RE: computationalism and supervenience

From: Stathis Papaioannou <>
Date: Sat, 26 Aug 2006 15:05:40 +1000

Peter Jones writes:

[quoting Russell Standish]
> > > The Game of Life is known to be Turing complete. However, I do not
> > > think any arrangement of dots in GoL could be conscious. Rather there
> > > is an arrangement that implements a universal dovetailer. The UD is
> > > quite possibly enough to emulate the full Multiverse (this is sort of where
> > > Bruno's partail results are pointing), which we know contain conscious
> > > processes.

[quoting SP]
> > That's putting it inversely compared to my (naive) understanding of how the UD works.
> > I would have said
> > (a) some programs are associated with consciousness
> > (b) the UD emulates all programs
> > (c) hence, the UD emulates all the conscious programs
> >
> > In particular, I would have said that some sequence of frames in GoL is associated with
> > a particular consciousness that can interact with the universe providing the substrate of
> > its implementation, because we can observe the patterns, maybe even link them to real
> > world events.
> That is a strange passage. Are you saying that the links would
> be
> a) causal
> b) coincidental
> c) there is no difference between a) and b).

The links would be causal in the normal sense of the word, i.e. the computer running GoL is an
electronic device following the laws of physics, and we could link its output to real world events
in the usual way that we interface with electronic computers.
> > This does not necessarily mean that the consciousness is caused by or
> > supervenes on the pattern of dots, any more that the number 3 is caused by or supervenes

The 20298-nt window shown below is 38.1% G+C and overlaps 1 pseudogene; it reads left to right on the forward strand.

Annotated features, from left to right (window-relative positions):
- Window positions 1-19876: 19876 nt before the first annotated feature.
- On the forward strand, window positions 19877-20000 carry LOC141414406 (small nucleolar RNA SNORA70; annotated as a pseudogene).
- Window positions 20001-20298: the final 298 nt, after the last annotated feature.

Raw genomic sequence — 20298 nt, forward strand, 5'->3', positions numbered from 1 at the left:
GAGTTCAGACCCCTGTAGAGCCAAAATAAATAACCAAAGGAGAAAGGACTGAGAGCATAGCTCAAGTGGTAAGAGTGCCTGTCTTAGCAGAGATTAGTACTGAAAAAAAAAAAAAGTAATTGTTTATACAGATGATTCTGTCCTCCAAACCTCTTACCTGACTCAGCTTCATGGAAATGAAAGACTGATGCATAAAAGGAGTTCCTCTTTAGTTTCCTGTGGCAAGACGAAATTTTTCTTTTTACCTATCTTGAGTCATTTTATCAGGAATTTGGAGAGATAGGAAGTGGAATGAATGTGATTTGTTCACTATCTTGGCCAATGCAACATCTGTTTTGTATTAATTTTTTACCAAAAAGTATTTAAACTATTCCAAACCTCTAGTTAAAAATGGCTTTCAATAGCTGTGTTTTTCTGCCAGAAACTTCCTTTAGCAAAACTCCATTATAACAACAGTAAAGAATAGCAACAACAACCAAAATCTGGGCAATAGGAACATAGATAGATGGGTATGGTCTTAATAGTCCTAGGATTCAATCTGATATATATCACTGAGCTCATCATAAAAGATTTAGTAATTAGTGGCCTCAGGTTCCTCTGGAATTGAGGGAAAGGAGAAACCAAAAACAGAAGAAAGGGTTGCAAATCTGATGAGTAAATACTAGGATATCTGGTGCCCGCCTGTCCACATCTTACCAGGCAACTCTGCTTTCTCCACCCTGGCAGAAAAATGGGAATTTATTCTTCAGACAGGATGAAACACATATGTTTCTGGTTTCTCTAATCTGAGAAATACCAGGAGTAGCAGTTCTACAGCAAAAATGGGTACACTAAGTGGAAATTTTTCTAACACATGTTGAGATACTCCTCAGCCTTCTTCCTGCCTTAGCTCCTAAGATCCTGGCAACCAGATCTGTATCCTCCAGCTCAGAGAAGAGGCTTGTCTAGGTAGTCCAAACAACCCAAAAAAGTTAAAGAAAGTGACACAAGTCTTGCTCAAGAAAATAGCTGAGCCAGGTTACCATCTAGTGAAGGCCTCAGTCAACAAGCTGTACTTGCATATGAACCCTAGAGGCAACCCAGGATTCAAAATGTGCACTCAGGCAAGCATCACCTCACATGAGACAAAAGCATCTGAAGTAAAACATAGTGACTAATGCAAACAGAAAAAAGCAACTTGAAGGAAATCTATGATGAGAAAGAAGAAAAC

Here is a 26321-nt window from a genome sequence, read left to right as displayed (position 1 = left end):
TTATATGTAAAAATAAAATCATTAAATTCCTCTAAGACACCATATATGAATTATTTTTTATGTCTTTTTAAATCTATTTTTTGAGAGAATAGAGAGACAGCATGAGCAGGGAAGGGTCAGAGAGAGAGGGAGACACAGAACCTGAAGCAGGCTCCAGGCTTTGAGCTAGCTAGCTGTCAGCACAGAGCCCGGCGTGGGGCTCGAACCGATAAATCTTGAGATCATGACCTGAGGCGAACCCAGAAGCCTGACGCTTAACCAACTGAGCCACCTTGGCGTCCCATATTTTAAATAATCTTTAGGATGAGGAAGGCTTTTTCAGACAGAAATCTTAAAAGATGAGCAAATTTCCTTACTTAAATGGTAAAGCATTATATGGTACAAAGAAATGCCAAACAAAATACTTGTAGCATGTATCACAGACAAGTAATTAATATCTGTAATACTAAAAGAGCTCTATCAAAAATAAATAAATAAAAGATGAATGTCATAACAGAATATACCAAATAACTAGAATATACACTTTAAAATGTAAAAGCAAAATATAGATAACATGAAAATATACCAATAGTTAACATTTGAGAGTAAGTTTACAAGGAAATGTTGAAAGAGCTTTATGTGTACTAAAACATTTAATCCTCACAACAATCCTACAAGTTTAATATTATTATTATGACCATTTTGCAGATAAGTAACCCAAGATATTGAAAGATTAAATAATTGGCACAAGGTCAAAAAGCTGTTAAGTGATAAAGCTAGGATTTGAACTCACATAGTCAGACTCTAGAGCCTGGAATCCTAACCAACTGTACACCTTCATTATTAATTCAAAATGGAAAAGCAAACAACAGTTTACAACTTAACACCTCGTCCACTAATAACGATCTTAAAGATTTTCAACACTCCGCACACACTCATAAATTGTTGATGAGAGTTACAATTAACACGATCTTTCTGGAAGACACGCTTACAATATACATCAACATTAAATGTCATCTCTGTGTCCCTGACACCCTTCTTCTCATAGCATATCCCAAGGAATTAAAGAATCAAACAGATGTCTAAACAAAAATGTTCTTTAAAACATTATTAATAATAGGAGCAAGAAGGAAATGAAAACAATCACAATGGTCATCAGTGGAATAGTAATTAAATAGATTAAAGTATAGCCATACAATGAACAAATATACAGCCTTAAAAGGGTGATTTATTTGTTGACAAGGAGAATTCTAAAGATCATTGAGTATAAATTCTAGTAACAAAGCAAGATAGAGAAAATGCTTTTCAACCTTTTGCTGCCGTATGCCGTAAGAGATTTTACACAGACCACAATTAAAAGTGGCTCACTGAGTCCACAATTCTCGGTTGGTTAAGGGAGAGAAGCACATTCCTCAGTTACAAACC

> > on a collection of 3 objects. If anything, it could be the other way around: the GoL pattern
> > supervenes on, or is isomorphic with, the consciousness which resides in Platonia.
> ????

Well, this is the whole problem we have been discussing these past few weeks. The computer
exhibits intelligent behaviour and we conclude that it is probably conscious. The physical
states of the computer are clearly the cause of its behaviour, and the means whereby we
can observe it or interact with it, but is it correct to say that the physical states are the cause
of its *consciousness*? At first glance, the answer is "yes". But what about a computer which
goes through exactly the same physical states as part of a recording, as discussed in my other
posts? If you say this is not conscious, you have a problem, because identical electrical activity
in the computer's circuitry would then on one occasion cause consciousness and on another
occasion not. If you say it is conscious, then you have to allow that a recording or an inputless
machine can be conscious, something many computationalists are loathe to do.

Stathis Papaioannou
Be one of the first to try Windows Live Mail.
You received this message because you are subscribed to the Google Groups "Everything List" group.
To post to this group, send email to
To unsubscribe from this group, send email to
For more options, visit this group at
Received on Sat Aug 26 2006 - 01:07:34 PDT

This archive was generated by hypermail 2.3.0 : Fri Feb 16 2018 - 13:20:12 PST